After worsening violence displaced nearly a million people, Turkey and Russia agreed in March to halt hostilities in northwest Syria's Idlib region. This month, military jets bombed villages in Idlib
Turkey could not endure any possibility of Kurdish self-determination or even basic human rights either at home or beyond Turkish borders.
Fighting has calmed since March when Ankara, which backs some groups opposed to President Bashar al-Assad, agreed a ceasefire with Moscow, which has supported Damascus with heavy air power.
The question that remains to be answered now is: Will Idlib hold?
Turkish media has pushed a narrative that the country has managed to keep the coronavirus at bay while neighboring countries are being infected.
After six hours of talks with Vladimir Putin, a somber Erdogan announced an accord which cements territorial gains by Russian-backed Syrian forces over Turkish-backed rebels.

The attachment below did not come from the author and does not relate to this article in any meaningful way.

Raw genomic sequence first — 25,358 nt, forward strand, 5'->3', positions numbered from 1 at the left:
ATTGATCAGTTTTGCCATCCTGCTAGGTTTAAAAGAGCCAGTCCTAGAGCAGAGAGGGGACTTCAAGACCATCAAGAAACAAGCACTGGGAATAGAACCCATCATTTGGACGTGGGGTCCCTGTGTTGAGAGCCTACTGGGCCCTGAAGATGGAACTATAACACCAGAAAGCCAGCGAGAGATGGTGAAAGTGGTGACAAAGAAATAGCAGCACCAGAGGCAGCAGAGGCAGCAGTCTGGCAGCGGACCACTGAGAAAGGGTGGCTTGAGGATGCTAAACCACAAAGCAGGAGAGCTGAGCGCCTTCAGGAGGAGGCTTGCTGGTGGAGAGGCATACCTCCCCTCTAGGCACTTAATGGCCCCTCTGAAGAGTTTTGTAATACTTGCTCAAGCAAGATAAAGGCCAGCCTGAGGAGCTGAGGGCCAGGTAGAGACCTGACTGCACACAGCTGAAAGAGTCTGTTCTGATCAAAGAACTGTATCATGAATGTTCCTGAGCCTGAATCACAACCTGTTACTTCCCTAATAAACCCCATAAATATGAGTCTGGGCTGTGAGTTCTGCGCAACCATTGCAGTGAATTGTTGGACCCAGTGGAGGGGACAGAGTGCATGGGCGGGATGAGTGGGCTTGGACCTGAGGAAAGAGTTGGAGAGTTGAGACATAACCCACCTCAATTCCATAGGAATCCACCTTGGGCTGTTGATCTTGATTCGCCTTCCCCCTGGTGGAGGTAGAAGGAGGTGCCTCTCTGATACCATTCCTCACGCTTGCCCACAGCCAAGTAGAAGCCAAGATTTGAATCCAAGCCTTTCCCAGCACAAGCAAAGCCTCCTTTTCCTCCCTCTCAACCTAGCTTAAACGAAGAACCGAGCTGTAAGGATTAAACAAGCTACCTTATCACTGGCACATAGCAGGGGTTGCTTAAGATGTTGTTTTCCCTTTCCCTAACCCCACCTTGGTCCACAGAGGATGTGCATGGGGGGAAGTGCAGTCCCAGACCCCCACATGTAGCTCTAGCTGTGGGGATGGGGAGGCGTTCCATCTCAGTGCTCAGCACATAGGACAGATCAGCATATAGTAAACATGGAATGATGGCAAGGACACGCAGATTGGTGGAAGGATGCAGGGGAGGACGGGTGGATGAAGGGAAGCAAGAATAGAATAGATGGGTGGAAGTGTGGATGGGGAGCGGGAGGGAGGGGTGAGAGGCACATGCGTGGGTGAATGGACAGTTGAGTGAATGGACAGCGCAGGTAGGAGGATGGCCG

Russia and Turkey back opposing sides in Syria's nine-year conflict, with Moscow supporting President Bashar al-Assad and Turkey backing some rebel groups.
Turkish Defense Minister Hulusi Akar responded, vowing retaliation against any attack on Turkish forces or observation posts in Idlib under Turkey's right to self-defense.
Assad's forces, supported by Russian air power, are trying to retake the last large rebel-held region after nine years of war. Nearly a million Syrians have been displaced by the latest fighting.
Turkish forces retaliated and destroyed 21 "regime targets", the ministry said, adding the soldier was a tank mechanic who died while being transferred to the hospital.